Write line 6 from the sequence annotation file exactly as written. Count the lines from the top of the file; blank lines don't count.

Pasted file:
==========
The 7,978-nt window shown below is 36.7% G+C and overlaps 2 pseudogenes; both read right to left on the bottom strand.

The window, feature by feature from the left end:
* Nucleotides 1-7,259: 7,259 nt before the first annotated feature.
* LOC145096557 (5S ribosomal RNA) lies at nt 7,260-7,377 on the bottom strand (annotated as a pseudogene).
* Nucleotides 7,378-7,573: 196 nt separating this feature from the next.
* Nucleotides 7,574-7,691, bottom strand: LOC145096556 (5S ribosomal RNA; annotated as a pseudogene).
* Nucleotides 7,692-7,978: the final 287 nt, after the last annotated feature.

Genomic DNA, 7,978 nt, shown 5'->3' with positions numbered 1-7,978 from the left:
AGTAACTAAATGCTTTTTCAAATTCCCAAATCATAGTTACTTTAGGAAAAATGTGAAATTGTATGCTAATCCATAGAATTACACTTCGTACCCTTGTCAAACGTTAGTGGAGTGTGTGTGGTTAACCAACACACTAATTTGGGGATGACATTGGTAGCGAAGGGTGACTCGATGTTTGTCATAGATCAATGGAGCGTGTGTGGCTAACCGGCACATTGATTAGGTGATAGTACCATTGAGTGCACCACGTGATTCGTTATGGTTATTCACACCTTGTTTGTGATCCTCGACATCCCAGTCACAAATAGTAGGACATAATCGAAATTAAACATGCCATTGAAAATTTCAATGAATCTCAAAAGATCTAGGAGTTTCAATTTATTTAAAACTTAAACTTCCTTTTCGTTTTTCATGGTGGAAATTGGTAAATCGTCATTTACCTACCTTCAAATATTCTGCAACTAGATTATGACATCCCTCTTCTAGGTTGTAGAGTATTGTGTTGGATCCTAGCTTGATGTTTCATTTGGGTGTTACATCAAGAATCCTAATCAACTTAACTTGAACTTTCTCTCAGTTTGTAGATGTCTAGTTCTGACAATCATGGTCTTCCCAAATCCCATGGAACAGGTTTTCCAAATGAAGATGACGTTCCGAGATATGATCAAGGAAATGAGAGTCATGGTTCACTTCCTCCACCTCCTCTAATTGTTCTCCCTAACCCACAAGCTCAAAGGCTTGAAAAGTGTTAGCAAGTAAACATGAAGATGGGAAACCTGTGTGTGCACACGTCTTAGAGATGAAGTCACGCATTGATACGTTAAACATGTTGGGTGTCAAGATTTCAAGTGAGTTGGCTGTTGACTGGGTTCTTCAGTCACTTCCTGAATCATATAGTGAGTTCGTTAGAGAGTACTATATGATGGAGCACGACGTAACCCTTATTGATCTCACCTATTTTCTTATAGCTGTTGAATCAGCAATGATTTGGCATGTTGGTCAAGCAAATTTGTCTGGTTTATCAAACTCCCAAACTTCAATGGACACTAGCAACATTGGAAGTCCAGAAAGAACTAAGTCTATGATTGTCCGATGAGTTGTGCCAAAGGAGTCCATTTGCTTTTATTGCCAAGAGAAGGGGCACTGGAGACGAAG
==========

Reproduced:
* Nucleotides 7,574-7,691, bottom strand: LOC145096556 (5S ribosomal RNA; annotated as a pseudogene).